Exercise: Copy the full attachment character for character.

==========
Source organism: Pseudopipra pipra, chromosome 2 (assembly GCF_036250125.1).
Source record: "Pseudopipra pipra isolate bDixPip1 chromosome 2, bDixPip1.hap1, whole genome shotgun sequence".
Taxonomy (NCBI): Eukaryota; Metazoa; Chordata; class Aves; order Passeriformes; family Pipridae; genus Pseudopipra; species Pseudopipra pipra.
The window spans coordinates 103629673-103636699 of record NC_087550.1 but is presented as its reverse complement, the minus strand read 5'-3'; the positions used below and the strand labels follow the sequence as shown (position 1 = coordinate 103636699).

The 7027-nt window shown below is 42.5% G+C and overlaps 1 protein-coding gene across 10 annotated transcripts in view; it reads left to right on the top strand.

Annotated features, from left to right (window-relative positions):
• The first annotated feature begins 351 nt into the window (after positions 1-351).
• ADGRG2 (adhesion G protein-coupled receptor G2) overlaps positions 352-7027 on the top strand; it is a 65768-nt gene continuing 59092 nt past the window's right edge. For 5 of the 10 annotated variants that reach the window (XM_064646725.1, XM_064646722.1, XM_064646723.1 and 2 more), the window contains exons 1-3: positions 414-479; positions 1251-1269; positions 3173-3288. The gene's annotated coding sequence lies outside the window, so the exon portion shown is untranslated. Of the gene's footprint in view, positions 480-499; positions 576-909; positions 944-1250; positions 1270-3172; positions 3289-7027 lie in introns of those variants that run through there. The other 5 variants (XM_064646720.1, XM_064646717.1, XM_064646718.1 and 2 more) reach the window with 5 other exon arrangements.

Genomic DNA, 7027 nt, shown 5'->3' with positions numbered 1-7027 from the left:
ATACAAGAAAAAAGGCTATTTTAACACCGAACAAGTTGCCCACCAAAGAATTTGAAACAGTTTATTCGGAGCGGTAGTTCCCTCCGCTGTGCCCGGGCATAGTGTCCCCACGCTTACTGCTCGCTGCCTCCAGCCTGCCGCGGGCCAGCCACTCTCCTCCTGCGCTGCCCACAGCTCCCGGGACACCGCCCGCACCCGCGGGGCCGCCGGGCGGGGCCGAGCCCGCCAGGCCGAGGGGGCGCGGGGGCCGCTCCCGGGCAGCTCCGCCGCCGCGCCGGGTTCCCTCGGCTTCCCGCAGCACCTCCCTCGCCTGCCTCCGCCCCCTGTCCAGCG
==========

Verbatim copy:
Source organism: Pseudopipra pipra, chromosome 2 (assembly GCF_036250125.1).
Source record: "Pseudopipra pipra isolate bDixPip1 chromosome 2, bDixPip1.hap1, whole genome shotgun sequence".
Taxonomy (NCBI): Eukaryota; Metazoa; Chordata; class Aves; order Passeriformes; family Pipridae; genus Pseudopipra; species Pseudopipra pipra.
The window spans coordinates 103629673-103636699 of record NC_087550.1 but is presented as its reverse complement, the minus strand read 5'-3'; the positions used below and the strand labels follow the sequence as shown (position 1 = coordinate 103636699).

The 7027-nt window shown below is 42.5% G+C and overlaps 1 protein-coding gene across 10 annotated transcripts in view; it reads left to right on the top strand.

Annotated features, from left to right (window-relative positions):
• The first annotated feature begins 351 nt into the window (after positions 1-351).
• ADGRG2 (adhesion G protein-coupled receptor G2) overlaps positions 352-7027 on the top strand; it is a 65768-nt gene continuing 59092 nt past the window's right edge. For 5 of the 10 annotated variants that reach the window (XM_064646725.1, XM_064646722.1, XM_064646723.1 and 2 more), the window contains exons 1-3: positions 414-479; positions 1251-1269; positions 3173-3288. The gene's annotated coding sequence lies outside the window, so the exon portion shown is untranslated. Of the gene's footprint in view, positions 480-499; positions 576-909; positions 944-1250; positions 1270-3172; positions 3289-7027 lie in introns of those variants that run through there. The other 5 variants (XM_064646720.1, XM_064646717.1, XM_064646718.1 and 2 more) reach the window with 5 other exon arrangements.

Genomic DNA, 7027 nt, shown 5'->3' with positions numbered 1-7027 from the left:
ATACAAGAAAAAAGGCTATTTTAACACCGAACAAGTTGCCCACCAAAGAATTTGAAACAGTTTATTCGGAGCGGTAGTTCCCTCCGCTGTGCCCGGGCATAGTGTCCCCACGCTTACTGCTCGCTGCCTCCAGCCTGCCGCGGGCCAGCCACTCTCCTCCTGCGCTGCCCACAGCTCCCGGGACACCGCCCGCACCCGCGGGGCCGCCGGGCGGGGCCGAGCCCGCCAGGCCGAGGGGGCGCGGGGGCCGCTCCCGGGCAGCTCCGCCGCCGCGCCGGGTTCCCTCGGCTTCCCGCAGCACCTCCCTCGCCTGCCTCCGCCCCCTGTCCAGCG